• 34. Application Attacks Suppose you knew that the target was running Adobe Flash Player: 8/20/2012 CVE 2012-1535 Adobe Flash Player 11.3 Font 11.3.300.271 (8/14/2012) Parsing Code Execution 6/25/2012 CVE 2012-0779 Adobe Flash Player Object Type 11.2.202.235 (5/3/2012) Confusion 6/20/2012 CVE 2011-2110 Adobe Flash Player AVM Ver- 10.3.181.23 (11/11/2011) ification Logic Array Indexing Code & Execution 4/20/2012 CVE 2008-5499 Adobe Flash Player ActionScript 10.0.12.36 (10/4/2008) Launch Command Execution Vulnerability 3/8/2012 CVE 2012-0754 Adobe Flash Player .mp4 ’cprt’ 11.1.102.55 (11/11/2011) Overflow Mike O’Leary (Towson University) When Bad Things Happen... Badolato Speaker Series 34 / 81
  • 35. Application Attacks How does an application attack work? Let’s demonstrate an attack based on CVE 2012-1889, MS12-043 Microsoft XML Core Services MSXML Uninitialized Memory Corruption This is a vulnerability in how Windows handles XML, and is of critical importance for Internet Explorer. Code to exploit this vulnerability was publicly released on June 15 (via Metasploit); it is likely that this vulnerability was being exploited by others privately before this time. Microsoft did not patch this vulnerability until they released MS12-043, on July 10. Anyone using Internet Explorer prior to the release of the patch would have been vulnerable. Mike O’Leary (Towson University) When Bad Things Happen... Badolato Speaker Series 35 / 81
  • 36. Application Attacks- Demo The attacking machine will be using Backtrack 5 R3. The victim machine will be a Windows 7 workstation, running Service Pack 1 (the latest), but not patched with MS12-043. Mike O’Leary (Towson University) When Bad Things Happen... Badolato Speaker Series 36 / 81
  • 37. Application Attacks- Demo Mike O’Leary (Towson University) When Bad Things Happen... Badolato Speaker Series 37 / 81
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  • 50. Application Attacks- Demo Mike O’Leary (Towson University) When Bad Things Happen... Badolato Speaker Series 50 / 81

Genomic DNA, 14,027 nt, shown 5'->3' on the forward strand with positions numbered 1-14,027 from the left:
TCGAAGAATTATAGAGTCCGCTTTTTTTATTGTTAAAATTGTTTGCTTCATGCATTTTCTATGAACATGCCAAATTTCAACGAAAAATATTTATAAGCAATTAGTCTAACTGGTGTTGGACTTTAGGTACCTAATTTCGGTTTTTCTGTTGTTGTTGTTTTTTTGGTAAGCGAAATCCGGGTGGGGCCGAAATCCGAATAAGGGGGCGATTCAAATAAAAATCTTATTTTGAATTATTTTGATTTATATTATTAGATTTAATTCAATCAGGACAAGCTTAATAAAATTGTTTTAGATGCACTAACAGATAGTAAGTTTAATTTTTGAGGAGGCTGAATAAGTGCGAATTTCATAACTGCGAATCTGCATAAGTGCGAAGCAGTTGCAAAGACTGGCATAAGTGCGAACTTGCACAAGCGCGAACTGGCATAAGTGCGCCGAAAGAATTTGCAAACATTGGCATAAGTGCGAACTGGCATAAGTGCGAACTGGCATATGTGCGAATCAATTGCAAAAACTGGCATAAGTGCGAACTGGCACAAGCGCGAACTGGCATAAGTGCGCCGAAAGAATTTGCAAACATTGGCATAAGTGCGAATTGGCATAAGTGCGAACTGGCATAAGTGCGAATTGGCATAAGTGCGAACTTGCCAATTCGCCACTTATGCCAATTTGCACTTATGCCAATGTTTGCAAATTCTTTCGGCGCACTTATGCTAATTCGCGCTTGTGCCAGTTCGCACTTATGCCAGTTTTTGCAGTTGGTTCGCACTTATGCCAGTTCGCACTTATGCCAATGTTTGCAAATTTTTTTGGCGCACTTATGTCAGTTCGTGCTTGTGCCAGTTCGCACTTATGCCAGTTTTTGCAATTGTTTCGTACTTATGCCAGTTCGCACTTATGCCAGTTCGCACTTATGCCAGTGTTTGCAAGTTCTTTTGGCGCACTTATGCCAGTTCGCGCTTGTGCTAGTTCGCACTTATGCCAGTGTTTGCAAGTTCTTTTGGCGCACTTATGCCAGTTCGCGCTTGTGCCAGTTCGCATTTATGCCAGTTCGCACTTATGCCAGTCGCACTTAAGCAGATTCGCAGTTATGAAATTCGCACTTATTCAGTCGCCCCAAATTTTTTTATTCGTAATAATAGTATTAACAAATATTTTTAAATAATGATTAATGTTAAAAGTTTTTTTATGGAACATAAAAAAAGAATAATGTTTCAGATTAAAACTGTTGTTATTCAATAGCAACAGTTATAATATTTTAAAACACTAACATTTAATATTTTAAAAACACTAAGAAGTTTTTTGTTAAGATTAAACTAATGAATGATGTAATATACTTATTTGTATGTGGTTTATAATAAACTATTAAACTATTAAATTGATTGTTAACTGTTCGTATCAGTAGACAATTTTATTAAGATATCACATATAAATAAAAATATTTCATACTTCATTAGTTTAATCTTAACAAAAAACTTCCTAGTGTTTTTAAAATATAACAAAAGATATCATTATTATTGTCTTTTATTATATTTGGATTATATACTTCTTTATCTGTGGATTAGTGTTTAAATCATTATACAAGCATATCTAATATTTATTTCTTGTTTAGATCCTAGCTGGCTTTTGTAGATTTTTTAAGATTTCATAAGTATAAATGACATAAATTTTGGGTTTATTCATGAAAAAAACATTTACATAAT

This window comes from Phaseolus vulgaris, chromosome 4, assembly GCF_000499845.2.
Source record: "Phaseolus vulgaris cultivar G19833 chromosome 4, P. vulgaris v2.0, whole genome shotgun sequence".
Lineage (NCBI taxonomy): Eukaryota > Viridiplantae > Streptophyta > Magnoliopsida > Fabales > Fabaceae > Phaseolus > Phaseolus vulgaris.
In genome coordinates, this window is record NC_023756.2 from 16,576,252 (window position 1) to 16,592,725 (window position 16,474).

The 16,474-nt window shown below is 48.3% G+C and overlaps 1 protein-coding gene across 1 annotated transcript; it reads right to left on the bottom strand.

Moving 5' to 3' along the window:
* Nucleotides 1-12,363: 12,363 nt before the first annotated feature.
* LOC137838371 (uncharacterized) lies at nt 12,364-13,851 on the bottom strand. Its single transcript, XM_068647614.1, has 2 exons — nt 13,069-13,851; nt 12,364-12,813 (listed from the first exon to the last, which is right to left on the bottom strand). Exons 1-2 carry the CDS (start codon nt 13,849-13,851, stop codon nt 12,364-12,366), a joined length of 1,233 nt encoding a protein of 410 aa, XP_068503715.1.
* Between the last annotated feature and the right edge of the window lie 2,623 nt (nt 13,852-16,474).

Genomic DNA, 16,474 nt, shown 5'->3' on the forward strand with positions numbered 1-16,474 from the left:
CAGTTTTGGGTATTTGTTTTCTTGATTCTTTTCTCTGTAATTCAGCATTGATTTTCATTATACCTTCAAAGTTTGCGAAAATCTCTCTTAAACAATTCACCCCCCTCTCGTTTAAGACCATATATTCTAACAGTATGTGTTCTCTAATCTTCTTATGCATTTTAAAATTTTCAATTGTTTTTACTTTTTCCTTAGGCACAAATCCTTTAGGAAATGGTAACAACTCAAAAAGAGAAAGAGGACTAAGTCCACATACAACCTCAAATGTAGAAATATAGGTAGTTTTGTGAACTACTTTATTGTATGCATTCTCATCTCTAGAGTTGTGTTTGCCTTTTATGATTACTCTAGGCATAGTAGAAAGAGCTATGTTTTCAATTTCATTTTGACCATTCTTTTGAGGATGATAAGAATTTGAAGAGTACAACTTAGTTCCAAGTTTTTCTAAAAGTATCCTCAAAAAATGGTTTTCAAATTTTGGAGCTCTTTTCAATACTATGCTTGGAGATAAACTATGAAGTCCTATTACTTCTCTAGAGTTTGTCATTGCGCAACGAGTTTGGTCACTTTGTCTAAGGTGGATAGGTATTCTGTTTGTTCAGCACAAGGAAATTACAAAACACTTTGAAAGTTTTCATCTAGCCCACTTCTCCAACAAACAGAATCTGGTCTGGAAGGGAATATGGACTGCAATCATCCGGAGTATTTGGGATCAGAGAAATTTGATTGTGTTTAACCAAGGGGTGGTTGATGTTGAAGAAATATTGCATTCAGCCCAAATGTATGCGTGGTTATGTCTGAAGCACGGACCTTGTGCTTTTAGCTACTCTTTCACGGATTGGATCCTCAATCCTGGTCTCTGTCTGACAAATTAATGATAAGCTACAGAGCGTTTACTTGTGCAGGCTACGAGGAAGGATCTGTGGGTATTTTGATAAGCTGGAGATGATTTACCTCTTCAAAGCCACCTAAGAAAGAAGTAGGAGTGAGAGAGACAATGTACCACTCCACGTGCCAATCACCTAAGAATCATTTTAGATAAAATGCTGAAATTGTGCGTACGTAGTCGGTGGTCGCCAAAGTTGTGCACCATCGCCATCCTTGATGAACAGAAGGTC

• 51. Application Attacks Another common attack target, especially lately has been Java. 8/27/2012 CVE 2012-4681 Java 7 Applet Remote Code Execution Java 7U6 7/9/2012 CVE 2012-1723 Java Applet Field Bytecode Verifier Java 6U32, Java 7U5 Cache Remote Code Execution 3/29/2012 CVE 2012-0507 Java AtomicReferenceArray Type Vio- Java 6U30, Java 7U2 lation Vulnerability 11/29/2011 CVE 2011-3544 Java Applet Rhino Script Engine Re- Java 6U27, Java 7 mote Code Execution Mike O’Leary (Towson University) When Bad Things Happen... Badolato Speaker Series 51 / 81
  • 52. Application Attacks We demonstrate the use of the July Java attack (CVE 2012-1723, Java Applet Field Bytecode Verifier Cache Remote Code Execution) on a system. The target will be a Windows 7 machine, but this time it will not be patched up to Service Pack 1. After compromising the target, we will use CVE 2010-3338, (MS10-092 Windows Escalate Task Scheduler XML Privilege Escalation) which is one of the vulnerabilties exploited by Stuxnet. This will allow us to gain full control over the system at the SYSTEM level. We will grab the password hashes and crack them. We will add a new administrator to the system (us!) We will ensure that the system connects back to us, even if the system is subsequently rebooted. Mike O’Leary (Towson University) When Bad Things Happen... Badolato Speaker Series 52 / 81
  • 53. Application Attacks- Demo Mike O’Leary (Towson University) When Bad Things Happen... Badolato Speaker Series 53 / 81
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  • 79. Application Attacks- Countermeasures Be sure all of your software is up to date. Pay special attention to: Browsers (IE, Chrome, Firefox, Safari) MS Office Adobe Flash, Reader Java Don’t install software if you do not need it! The attacks on IE succeeded in part because we leveraged the existing Java install! Mike O’Leary (Towson University) When Bad Things Happen... Badolato Speaker Series 79 / 81
  • 80. Application Attacks- Countermeasures The final attack succeded because the user: Clicked on a malicious link Was running an outdated version of Java Was running an unpatched version of Windows This attack required multiple failures in multiple places! Don’t be fearful that your security posture is imperfect; instead make it difficult for an attacker to exploit you by being aware and resposive to the threats. Mike O’Leary (Towson University) When Bad Things Happen... Badolato Speaker Series 80 / 81
  • 81. Questions?Mike O’LearySchool of Emerging TechnologiesTowson Universitymoleary@towson.edu Mike O’Leary (Towson University) When Bad Things Happen... Badolato Speaker Series 81 / 81